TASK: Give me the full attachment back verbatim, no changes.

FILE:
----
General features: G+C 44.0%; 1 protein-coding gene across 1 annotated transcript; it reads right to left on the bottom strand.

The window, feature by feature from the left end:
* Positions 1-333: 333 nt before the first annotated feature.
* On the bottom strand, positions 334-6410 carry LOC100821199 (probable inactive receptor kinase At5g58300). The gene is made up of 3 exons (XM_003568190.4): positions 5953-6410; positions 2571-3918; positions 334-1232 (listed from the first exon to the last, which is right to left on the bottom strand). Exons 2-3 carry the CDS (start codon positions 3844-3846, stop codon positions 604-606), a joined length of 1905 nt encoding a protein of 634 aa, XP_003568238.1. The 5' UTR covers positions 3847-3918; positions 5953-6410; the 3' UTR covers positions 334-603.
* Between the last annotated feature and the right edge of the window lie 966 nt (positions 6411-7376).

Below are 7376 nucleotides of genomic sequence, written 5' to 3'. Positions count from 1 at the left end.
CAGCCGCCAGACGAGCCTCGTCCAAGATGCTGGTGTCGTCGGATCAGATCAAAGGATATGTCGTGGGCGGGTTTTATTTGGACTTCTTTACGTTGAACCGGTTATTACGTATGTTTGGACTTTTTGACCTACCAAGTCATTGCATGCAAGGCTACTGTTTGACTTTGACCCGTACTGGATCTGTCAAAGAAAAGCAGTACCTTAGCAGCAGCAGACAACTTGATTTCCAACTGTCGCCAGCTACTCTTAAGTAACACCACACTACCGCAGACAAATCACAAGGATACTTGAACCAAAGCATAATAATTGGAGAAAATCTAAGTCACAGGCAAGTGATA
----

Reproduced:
General features: G+C 44.0%; 1 protein-coding gene across 1 annotated transcript; it reads right to left on the bottom strand.

The window, feature by feature from the left end:
* Positions 1-333: 333 nt before the first annotated feature.
* On the bottom strand, positions 334-6410 carry LOC100821199 (probable inactive receptor kinase At5g58300). The gene is made up of 3 exons (XM_003568190.4): positions 5953-6410; positions 2571-3918; positions 334-1232 (listed from the first exon to the last, which is right to left on the bottom strand). Exons 2-3 carry the CDS (start codon positions 3844-3846, stop codon positions 604-606), a joined length of 1905 nt encoding a protein of 634 aa, XP_003568238.1. The 5' UTR covers positions 3847-3918; positions 5953-6410; the 3' UTR covers positions 334-603.
* Between the last annotated feature and the right edge of the window lie 966 nt (positions 6411-7376).

Below are 7376 nucleotides of genomic sequence, written 5' to 3'. Positions count from 1 at the left end.
CAGCCGCCAGACGAGCCTCGTCCAAGATGCTGGTGTCGTCGGATCAGATCAAAGGATATGTCGTGGGCGGGTTTTATTTGGACTTCTTTACGTTGAACCGGTTATTACGTATGTTTGGACTTTTTGACCTACCAAGTCATTGCATGCAAGGCTACTGTTTGACTTTGACCCGTACTGGATCTGTCAAAGAAAAGCAGTACCTTAGCAGCAGCAGACAACTTGATTTCCAACTGTCGCCAGCTACTCTTAAGTAACACCACACTACCGCAGACAAATCACAAGGATACTTGAACCAAAGCATAATAATTGGAGAAAATCTAAGTCACAGGCAAGTGATA